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  9. Anchor says:

    Adam.Mike.Selene Says: “Western civilization started getting religion and science out of synch about 500 years ago, maybe it is time to update things!”

    Hmmm…then it seems as if religion has an awful lot of catching up to do. Of course, we all know how spectacularly practical religions are in the art of updating their “knowledge” based on empirical evidence, so it won’t be too much longer now, will it?

    Especially when religious people are so good at making “observations” (i.e., “nothing doesn’t exist”) in an attempt to relate themselves to the “infinite”. They should catch up just about any minute now. With that magnificent ancient heritage of intellectual discipline at their disposal, they should overtake science in no time at all.

    Wonder what’s keeping them? I for one would very much like to know any progress on how grievously finite entities relate to the infinite. It sounds very very important.

  10. Neal J. King says:

    Another voice for non-overlapping magisteria:

    Vatican should learn from Galileo mess, prelate says

    VATICAN CITY (Reuters) – The Catholic Church should not fear scientific progress and possibly repeat the mistake it made when it condemned astronomer Galileo in the 17th century, a Vatican official said on Thursday in a rare self-criticism.

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  12. e.pierce says:

    After meditating, I decided that John Merryman is god. :)

    | 106. tacitus Says:
    | June 24th, 2009 at 1:54 pm
    | Eastern religion has as much basis for its existence as western religion
    | — i.e. nothing but feelings and hearsay.

    |I’m fine with people wanting to meditate on the meaning of life and other
    | existential matters, and I am sure that people could learn a thing or two
    | from doing so…

    Shadow stuff (contradiction), but: ok, good. What is it that they are learning? What does science say about “feelings”? You make a judgement that “feelings” are inferior, which doesn’t seem scientific (objective, rational). Are you demeaning the “feelings” of religious people on the basis of your own “scientific” feelings? Why are you required to dominate religious people? What dangers do religious people pose that require such domination? Electing neocons to political office? Undermining the institutions that democracy and “good” science rest upon?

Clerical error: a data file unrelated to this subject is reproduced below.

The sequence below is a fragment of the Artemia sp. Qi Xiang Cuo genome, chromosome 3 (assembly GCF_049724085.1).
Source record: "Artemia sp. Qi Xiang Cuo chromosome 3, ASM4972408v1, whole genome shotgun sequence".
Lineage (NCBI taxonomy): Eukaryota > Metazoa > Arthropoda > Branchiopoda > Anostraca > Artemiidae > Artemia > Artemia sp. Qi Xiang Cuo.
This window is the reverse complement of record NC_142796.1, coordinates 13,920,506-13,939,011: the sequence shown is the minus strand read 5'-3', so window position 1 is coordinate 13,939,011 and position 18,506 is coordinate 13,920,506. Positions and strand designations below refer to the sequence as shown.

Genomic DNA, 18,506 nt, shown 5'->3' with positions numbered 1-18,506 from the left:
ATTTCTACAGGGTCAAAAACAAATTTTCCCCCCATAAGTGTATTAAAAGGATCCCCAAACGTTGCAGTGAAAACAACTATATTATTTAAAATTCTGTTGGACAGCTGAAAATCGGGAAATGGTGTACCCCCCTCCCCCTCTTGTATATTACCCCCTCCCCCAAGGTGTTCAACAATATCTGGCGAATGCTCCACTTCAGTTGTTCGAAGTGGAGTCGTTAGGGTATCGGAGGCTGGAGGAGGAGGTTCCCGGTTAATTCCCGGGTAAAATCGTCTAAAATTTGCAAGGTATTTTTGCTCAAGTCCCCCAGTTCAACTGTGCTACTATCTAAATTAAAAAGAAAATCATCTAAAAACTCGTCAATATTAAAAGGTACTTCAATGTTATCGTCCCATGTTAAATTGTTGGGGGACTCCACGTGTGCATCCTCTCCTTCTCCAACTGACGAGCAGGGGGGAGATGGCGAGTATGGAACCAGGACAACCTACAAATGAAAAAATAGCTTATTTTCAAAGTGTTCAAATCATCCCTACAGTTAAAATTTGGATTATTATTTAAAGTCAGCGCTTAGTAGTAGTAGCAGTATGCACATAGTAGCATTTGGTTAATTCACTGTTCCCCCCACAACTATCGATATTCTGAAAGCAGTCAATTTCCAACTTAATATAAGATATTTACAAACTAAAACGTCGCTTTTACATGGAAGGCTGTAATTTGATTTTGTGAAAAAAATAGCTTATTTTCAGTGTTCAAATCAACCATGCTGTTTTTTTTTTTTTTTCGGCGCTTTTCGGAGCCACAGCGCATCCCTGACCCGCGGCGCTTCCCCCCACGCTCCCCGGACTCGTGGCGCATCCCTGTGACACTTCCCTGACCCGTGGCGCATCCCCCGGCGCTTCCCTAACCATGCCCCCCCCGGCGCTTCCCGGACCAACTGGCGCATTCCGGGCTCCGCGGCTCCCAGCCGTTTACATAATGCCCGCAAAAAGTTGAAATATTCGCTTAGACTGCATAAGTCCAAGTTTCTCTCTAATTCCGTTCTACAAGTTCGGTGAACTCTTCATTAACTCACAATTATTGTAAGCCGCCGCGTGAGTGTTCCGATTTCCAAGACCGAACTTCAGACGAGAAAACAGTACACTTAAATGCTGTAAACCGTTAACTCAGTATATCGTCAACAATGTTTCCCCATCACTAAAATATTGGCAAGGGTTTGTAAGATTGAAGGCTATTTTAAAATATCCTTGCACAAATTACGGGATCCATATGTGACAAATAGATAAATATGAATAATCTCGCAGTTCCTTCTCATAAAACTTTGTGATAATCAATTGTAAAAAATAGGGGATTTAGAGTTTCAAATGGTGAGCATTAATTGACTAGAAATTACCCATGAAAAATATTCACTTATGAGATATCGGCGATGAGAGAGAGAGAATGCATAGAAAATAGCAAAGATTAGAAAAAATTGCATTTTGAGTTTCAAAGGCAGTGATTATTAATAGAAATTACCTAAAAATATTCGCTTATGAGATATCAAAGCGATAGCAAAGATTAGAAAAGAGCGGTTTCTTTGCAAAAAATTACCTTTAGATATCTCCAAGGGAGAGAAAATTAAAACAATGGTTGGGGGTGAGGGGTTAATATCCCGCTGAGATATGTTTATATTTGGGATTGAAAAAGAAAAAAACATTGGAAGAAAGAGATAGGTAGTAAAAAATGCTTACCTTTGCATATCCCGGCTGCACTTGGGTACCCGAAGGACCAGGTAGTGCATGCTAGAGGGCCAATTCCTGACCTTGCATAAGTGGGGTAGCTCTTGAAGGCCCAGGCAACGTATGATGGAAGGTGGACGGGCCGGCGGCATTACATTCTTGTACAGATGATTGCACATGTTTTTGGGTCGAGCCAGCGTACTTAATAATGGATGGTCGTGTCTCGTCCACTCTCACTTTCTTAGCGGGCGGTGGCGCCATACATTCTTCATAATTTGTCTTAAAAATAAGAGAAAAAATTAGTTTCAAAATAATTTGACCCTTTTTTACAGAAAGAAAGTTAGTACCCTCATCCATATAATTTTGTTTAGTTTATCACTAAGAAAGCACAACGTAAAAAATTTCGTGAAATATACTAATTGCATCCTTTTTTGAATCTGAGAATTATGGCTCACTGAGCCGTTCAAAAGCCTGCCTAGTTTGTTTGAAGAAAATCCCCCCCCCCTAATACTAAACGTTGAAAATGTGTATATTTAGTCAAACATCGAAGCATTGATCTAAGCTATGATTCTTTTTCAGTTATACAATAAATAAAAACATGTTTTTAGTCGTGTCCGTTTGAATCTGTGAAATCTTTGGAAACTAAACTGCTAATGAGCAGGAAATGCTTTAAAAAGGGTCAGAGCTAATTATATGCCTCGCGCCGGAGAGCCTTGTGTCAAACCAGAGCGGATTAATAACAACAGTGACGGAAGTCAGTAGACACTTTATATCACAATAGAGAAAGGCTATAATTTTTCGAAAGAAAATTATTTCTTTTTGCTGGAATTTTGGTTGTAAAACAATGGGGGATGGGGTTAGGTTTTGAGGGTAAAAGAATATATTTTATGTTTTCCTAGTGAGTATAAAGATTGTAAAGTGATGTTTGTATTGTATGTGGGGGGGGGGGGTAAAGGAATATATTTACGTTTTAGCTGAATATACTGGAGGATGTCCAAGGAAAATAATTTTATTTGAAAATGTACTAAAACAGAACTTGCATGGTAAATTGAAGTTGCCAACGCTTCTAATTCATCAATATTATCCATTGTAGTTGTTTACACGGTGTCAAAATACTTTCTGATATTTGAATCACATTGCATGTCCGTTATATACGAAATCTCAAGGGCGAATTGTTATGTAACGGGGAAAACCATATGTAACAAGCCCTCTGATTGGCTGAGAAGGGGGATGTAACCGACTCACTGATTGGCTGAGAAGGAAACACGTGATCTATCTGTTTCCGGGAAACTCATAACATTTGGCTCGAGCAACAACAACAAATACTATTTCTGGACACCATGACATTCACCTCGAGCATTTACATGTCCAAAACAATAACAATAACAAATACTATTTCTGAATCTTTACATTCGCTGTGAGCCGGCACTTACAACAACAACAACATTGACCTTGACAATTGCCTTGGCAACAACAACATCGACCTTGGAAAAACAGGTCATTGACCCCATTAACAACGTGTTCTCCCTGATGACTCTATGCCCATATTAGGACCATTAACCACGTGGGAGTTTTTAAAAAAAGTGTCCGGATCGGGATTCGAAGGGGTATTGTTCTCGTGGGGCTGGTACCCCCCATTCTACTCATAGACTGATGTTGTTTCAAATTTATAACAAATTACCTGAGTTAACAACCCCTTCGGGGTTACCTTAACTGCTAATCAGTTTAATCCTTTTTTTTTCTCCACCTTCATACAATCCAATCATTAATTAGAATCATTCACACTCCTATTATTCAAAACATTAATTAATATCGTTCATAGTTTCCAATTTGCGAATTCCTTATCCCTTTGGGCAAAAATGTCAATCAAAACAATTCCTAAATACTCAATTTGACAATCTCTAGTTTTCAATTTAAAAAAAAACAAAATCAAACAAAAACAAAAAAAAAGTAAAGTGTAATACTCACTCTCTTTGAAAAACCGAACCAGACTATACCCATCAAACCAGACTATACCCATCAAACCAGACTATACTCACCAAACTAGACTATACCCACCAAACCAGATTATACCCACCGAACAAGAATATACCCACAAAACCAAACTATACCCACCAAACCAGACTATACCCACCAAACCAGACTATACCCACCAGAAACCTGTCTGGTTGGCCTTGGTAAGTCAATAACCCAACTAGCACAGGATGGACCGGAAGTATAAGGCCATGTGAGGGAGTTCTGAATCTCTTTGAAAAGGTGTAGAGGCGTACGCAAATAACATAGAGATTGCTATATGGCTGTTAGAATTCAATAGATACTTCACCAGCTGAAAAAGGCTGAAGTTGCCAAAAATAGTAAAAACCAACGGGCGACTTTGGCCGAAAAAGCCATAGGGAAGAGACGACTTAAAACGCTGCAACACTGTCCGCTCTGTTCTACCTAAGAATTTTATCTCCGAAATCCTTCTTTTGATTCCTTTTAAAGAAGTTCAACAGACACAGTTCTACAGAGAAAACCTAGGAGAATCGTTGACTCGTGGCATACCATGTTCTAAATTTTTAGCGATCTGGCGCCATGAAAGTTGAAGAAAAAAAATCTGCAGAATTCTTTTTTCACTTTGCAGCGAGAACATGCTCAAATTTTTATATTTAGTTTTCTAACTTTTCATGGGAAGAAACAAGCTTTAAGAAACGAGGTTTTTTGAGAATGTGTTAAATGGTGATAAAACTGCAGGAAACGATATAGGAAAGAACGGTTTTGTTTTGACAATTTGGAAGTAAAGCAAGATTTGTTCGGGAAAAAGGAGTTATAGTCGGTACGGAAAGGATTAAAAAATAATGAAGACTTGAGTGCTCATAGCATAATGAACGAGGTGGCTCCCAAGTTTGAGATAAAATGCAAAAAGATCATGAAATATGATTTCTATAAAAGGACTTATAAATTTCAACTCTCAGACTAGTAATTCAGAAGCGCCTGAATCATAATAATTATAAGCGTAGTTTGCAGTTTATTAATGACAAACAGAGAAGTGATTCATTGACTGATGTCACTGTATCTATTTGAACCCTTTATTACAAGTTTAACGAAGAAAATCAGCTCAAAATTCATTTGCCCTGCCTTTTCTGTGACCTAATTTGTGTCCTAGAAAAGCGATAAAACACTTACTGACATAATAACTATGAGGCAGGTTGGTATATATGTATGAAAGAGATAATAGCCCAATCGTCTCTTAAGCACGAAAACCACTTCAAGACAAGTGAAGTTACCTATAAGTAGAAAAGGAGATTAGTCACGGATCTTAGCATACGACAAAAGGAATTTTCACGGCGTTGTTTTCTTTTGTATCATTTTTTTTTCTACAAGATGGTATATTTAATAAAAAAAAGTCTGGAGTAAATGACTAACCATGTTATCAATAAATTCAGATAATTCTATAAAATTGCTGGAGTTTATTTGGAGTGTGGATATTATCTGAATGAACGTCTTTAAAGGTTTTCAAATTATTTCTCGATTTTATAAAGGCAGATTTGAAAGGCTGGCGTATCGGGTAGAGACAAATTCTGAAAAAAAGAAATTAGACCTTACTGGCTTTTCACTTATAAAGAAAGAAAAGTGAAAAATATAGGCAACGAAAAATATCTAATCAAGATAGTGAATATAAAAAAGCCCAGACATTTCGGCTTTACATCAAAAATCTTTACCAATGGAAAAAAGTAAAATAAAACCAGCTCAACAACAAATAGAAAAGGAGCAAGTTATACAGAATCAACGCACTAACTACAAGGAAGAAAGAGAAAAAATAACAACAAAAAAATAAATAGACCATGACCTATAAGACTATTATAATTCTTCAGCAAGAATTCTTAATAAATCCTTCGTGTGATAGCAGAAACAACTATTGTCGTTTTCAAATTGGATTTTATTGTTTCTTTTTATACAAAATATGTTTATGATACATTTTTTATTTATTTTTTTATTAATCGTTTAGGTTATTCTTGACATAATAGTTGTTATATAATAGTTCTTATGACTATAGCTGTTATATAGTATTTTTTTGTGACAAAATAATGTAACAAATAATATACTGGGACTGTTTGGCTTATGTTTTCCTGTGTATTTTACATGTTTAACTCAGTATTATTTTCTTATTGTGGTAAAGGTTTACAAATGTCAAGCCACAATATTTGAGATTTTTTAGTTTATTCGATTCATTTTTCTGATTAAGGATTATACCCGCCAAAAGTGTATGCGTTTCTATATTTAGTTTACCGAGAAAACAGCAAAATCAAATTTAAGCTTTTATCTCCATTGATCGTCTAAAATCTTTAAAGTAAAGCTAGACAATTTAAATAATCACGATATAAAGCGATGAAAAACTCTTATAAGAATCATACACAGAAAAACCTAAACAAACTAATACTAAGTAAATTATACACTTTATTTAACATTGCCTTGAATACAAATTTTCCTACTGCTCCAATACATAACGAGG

Perhaps such people meditate on what science means. As do scientists. What happens if the meditators reach different conclusions than do the pure-rationalists? In reality this has taken place. Integralists and others think that when both religion and science are stripped of “junk”, they can be seen as being complementary. They both contain PARTIAL truths than can be brought together to form more complete truth. (question: what does brain science tell us about this?)

    George Lakoff says that conservatism arises from a “strict daddy” archetype, and progressivism/liberalism from a “nurturing mommy” archetype. The “stages” seem predictable: meanings derived from premodern, modern and postmodern culture. I think some of the same goes for anti-religion and pro-religion memes.

    This pro-science blog article is mostly about the “junk”, and mostly about the “junk” on the religion side, not about the “junk” on the science side. And not about what “non-junk” versions of both would look like from the perspective of a “complimentary” (integral) paradigm.

    So, what you are saying seems contradictory, and reveals one of the usual problems with a specific form of “pro-science” thinking: the “one truth above all” anti-pattern. I guess you could call it “fundamentalist scientism”. Integralists call it “the flatland of modernity”.

    Setting that aside, I would like to know why science can’t simply be allowed to investigate, without prejudice, “meditating on meaning and other existential matters”? Certainly some good research has been done by people doing brain scans. Linguists have proposed new “scientific” models about how the brain “constructs meaning” (Mark Turner). Some have said that the changes in “how we think about how we think” are so revolutionary that they will alter most fields of scholarship.

    Science, as a dominant belief system, or set of values, or social-political “project”, came out of one of the most fundamental paradigm shifts in human history: modernity. Ken Wilber says that this “fragmented” the four quadrants of consciousness, Jung’s “I”, “We”, “It” (“Its”).


    The purpose of that shift was to liberate humanity from false ideas (superstitions, etc., that religion is full of), and create ways that larger numbers of (middle class) people could pursue science as part of a program of social progress and economic change.

    Thus, “scientific” people should be willing to examine the psychosocial and economic and political origins of modern science as objectively as they do religion. And of course, that is exactly what AAAS, Templeton and various other organizations have been trying to do. (A joyous fracas that could only be happening in a culture that enacts the “felt requirements” of open-mindedness and quick abandonment of false ideas.)